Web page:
The Fed can’t win: in August market weakness was put down to the threat of the Fed raising interest rates in September, then weak markets in September were put down to the fact they didn’t! The media’s been full of quotes from economists criticising the Fed for not seizing the opportunity to lift rates for the first time in nine years, something the Fed itself has been telling us it wants to do all year. Some of those same economists would have been earlier campaigning for the Fed to leave rates untouched. It’s a bizarre situation when a central bank is harangued for not increasing interest rates. It brings to mind Harry Truman’s famous quote of “Find me a one-handed economist”, one who can’t say ‘on the other hand’. You can imagine how a conversation might go between two economists:
Right Hand: It’s ridiculous the Fed didn’t raise rates in September. Gosh darn, just look at unemployment: at 5.1% it’s the lowest it’s been since the last boom.
Left Hand: But that’s only because the participation rate is 62%, whereas in the last boom it was 66%, so the actual employment rate is 59% compared with 63% pre-GFC. When you’ve got CPI going up at only 0.2% year on year, you can’t afford to raise interest rates.
Right Hand: Come on, don’t you remember the Phillips Curve from university? When employment gets too low inflation goes crazy.
Left Hand: Oh come on, you know very well the Phillips Curve’s been tossed into the same bin as the Taylor Rule on bond yields. There’s just no wage pressure.
Right Hand: Then why are transport companies having to pay truck drivers a $50,000 sign on fee? And why are car sales hitting a record and house builders are the busiest since 2003?
And so it goes on, and on. The Fed has always said that while it wants to raise rates this year it will be guided by the data. This time around, while they acknowledged the U.S. economy is doing pretty well, they were concerned about economic weakness in the rest of the world (read China). The committee ended up voting ten to one to leave rates unchanged, which hardly suggests there’s a lot of quibbling, but a week after the meeting Chair Yellen said the committee still expects to be raising rates in 2015. While the now famous ‘dot points’ show the committee expects interest rates to rise more than 2% over the next two years, they’ve been consistently too high over the past few years and now the market is rating the chances of even a 2015 increase at less than 50%. On the other hand(!), the U.S.$ has been steadily rising over the past 18 months, which is estimated to have had the same effect as raising interest rates by 0.75%.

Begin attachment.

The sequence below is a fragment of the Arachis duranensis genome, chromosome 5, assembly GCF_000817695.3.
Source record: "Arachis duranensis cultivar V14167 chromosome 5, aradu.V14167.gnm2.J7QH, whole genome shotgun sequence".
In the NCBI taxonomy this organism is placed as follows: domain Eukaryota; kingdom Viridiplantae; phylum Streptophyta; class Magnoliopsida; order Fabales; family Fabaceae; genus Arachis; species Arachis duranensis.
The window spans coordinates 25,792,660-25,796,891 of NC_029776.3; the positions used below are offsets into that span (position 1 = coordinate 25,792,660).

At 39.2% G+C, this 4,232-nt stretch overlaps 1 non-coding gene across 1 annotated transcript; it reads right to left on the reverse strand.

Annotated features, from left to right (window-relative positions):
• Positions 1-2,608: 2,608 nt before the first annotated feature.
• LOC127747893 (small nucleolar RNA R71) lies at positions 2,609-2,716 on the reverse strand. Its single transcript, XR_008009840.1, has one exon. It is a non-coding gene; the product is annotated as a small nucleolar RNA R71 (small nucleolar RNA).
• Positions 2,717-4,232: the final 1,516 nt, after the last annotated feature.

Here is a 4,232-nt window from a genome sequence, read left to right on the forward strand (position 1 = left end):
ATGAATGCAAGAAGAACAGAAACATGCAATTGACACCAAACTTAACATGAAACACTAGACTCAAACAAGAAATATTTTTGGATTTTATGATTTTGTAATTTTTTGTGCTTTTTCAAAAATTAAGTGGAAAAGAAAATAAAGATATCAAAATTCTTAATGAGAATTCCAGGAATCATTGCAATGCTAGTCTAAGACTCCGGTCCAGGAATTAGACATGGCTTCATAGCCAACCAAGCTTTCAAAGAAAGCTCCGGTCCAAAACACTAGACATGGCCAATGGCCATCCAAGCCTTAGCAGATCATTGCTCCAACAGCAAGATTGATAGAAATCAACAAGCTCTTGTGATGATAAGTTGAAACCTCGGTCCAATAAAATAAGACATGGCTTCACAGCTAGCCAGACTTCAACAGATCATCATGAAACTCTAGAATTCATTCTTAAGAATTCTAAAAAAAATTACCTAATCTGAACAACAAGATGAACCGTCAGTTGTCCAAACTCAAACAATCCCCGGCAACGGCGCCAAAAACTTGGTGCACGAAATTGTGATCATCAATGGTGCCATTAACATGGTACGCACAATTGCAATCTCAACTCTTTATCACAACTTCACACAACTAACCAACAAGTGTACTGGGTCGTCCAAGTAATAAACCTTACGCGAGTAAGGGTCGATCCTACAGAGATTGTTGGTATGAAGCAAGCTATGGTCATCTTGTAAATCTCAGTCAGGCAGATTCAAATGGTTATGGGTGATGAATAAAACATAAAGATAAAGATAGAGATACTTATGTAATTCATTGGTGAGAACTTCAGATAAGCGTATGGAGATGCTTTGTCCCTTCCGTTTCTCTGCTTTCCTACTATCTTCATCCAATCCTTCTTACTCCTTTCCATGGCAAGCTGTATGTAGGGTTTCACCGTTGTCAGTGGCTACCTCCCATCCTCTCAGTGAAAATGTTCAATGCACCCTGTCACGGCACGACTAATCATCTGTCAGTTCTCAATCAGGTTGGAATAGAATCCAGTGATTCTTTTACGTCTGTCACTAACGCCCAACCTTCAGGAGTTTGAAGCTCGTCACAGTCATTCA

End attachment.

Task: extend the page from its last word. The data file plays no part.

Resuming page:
During September the yield on the S&P500 hit the same level as the yield on the 10 year U.S. bond: 2.2%. This has happened only twice in the last 55 years outside of crisis conditions, September 2011 and January 2015. Both times the share market performed well over the following six months (+25% and +6% respectively) as money chased the more immediate income. Nobody knows if it will happen again this time, since it depends on whether earnings are strong enough to pay the dividends, but the very low bond yield underpins our valuation of equities markets being cheap at the moment.
If you think those numbers should sound tempting to investors, here in Australia the trailing dividend yield (that is, the amount actually paid) on the share market has hit 5%, compared to the 10 year bond yield of 2.7%. That’s the biggest gap since the GFC, when it was only very slightly higher (see the chart below). That serves as another illustration of how cheap share markets are following the recent selloff.
Australia Equity and bond yields
Source: IRESS, Datastream, Deutsche Bank
Speaking of dividends, CommSec pointed out that over the next few weeks there will be about $20.7bn of dividends being distributed in Australia following the recent results season, which equates to about 1.4% of GDP. While that’s an impressive number, some of the other numbers from reporting season weren’t so impressive: from a sample of 143 companies they look at, revenue only went up by 0.4% while expenses rose 3.1%, which saw profits fall by 32% year on year much of which was from the resources sector.